Forty percent of Asian Americans in our study are financially well by both objective and subjective measures (their actual financial health and how they feel about it), versus 34% of the general population. Still, one in five Asian Americans lives in a household with annual income under $30,000. In fact, Asian Americans displayed the widest income gap between top and bottom earners of any racial or ethnic group.
Household income among Asian Americans varied greatly depending upon where they were born. Seven in 10 foreign-born Asians in our study have household incomes above $50,000 per year, versus only about four in 10 U.S.-born Asians. This could be due to foreign-born Asians skewing older as well as immigration regulations favoring highly-skilled immigrants. Additionally, we found that income varied greatly depending upon their family’s country of origin.
The Black American Cut
Much has been written about the impact of income and wealth inequality on objective and subjective financial wellness, as well as its effect on economic mobility for future generations. In our analysis we take a deeper look, examining those who make both above and below $60,000 to understand groups who are economically closer to each other.
Many black Americans are optimistic about the future. Almost three-quarters of higher-income black Americans in our study—those with household incomes above $60,000 annually—are confident they’d be able to meet their financial goals. So are two-thirds of lower-income black Americans with household income below $60,000. This made them significantly more optimistic than the general population, where only about two-thirds of all higher-income and about half of lower-income members felt the same way.
However, significantly fewer higher income black Americans indicated they are actually on track to meet key financial goals. Just 39% of higher income black Americans and 29% of lower-income black Americans said they are on track to have enough money to last through retirement, for example, versus 53% of higher-income members of the general population and 30% of lower-income members.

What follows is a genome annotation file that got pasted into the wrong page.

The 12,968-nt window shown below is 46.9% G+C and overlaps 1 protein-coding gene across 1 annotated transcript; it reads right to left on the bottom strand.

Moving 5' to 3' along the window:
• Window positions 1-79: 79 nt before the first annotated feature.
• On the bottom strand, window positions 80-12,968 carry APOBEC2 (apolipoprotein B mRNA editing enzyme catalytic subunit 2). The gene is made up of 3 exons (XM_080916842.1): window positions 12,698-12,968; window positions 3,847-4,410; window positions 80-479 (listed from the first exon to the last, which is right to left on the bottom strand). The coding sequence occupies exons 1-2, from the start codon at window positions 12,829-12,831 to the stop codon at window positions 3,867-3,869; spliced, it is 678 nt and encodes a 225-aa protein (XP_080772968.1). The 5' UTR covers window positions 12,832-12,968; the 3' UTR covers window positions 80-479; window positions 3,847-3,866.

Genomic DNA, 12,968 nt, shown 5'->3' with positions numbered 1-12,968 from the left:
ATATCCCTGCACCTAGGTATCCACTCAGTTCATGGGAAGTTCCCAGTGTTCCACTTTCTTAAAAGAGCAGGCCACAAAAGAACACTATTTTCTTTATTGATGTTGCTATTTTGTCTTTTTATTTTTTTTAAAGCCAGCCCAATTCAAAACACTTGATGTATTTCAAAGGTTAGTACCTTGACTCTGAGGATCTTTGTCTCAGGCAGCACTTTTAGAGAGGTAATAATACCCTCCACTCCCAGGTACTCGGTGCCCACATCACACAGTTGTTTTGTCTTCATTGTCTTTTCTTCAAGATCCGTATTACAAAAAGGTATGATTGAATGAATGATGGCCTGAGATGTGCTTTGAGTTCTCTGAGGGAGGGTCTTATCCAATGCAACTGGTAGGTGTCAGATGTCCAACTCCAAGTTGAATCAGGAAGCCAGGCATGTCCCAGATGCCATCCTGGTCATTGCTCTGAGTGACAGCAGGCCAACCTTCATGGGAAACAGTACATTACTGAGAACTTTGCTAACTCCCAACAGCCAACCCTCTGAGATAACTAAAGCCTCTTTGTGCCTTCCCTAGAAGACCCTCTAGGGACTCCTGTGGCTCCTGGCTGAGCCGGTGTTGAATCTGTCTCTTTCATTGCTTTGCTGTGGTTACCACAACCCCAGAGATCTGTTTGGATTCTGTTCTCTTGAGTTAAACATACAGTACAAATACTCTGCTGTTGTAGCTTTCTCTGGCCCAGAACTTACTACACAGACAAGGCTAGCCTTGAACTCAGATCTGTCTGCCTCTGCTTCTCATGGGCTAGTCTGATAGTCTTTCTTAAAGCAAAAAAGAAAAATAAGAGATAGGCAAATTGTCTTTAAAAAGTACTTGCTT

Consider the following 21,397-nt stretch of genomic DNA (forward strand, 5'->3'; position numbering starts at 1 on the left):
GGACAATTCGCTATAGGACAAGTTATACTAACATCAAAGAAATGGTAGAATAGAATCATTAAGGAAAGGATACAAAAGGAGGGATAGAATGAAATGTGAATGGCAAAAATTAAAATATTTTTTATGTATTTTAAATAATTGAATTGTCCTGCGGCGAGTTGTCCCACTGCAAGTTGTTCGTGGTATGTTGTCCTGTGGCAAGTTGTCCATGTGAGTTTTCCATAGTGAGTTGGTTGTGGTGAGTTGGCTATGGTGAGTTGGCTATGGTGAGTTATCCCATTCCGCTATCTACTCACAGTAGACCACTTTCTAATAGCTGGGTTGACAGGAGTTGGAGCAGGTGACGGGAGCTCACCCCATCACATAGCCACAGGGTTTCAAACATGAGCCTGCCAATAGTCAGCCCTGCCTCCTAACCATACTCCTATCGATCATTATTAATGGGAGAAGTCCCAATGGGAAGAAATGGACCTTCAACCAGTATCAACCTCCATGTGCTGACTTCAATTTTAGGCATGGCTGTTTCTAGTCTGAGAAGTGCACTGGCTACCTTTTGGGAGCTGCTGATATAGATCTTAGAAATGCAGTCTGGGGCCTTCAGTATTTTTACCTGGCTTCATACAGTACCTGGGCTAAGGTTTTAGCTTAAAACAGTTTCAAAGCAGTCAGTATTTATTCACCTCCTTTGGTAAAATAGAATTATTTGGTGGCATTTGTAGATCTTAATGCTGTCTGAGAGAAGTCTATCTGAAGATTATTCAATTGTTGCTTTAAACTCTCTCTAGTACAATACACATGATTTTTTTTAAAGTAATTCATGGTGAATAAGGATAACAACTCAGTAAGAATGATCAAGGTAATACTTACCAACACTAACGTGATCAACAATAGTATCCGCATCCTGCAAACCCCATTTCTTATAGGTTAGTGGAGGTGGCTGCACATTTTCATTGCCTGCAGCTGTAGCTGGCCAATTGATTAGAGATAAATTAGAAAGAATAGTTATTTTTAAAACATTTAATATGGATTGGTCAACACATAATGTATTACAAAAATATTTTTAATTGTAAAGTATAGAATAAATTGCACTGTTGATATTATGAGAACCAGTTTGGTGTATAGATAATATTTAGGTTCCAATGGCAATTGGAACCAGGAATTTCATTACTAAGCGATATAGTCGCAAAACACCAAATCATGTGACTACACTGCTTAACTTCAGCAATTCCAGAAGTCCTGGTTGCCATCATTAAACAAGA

For younger black Americans, optimism may be warranted. Prospects appear brighter for younger black Americans, based on their income levels and earning potential. Nearly half of higher-income black households surveyed are Gen X, for example, while less than one in five are Baby Boomers. Among the general population, the reverse is true: Boomers accounted for 42% of higherincome households and Millennials only 24%.
The Caregiver Cut
In our study, caregivers self-identified as those who are providing care for someone in their personal life who is elderly, has a disability, has a long-term illness, or has special needs. Providing care could include taking a dependent to the doctor, making medical decisions, or providing financial support.
Almost a quarter of American adults in our sample serve as caregivers. Twenty-four percent of survey respondents identified as caregivers, with the most common recipients of care being parents, followed in order by a spouse, a child with special needs, or a sibling or other relative. Caregivers for parents are slightly more likely to be men than women (56% versus 44%), while caregivers for children with special needs are slightly more likely to be women than men (53% versus 47%). While more men than women in the sample self-identify as caregivers for parents, this may be due to the financial component within the definition. The actual time spent per week providing care for a parent was 45% higher for women than for men (13.8 hours vs. 9.5 hours, respectively).
Family care is equivalent to a second job, but caregivers are pulled in more directions. All respondents indicated spending almost as much time in the week on their primary family responsibilities as they do at work. Caregivers for parents (30.5 hours outside of work) and for children with special needs (31.3 hours outside of work) are spending the most time on their daily responsibilities in addition to their jobs. The time actually spent on caregiving is comparable regardless of the recipient: about 12 hours for a child with special needs or spouse, 11 hours a week for parents, and nine hours for anyone else.
Read the entire report here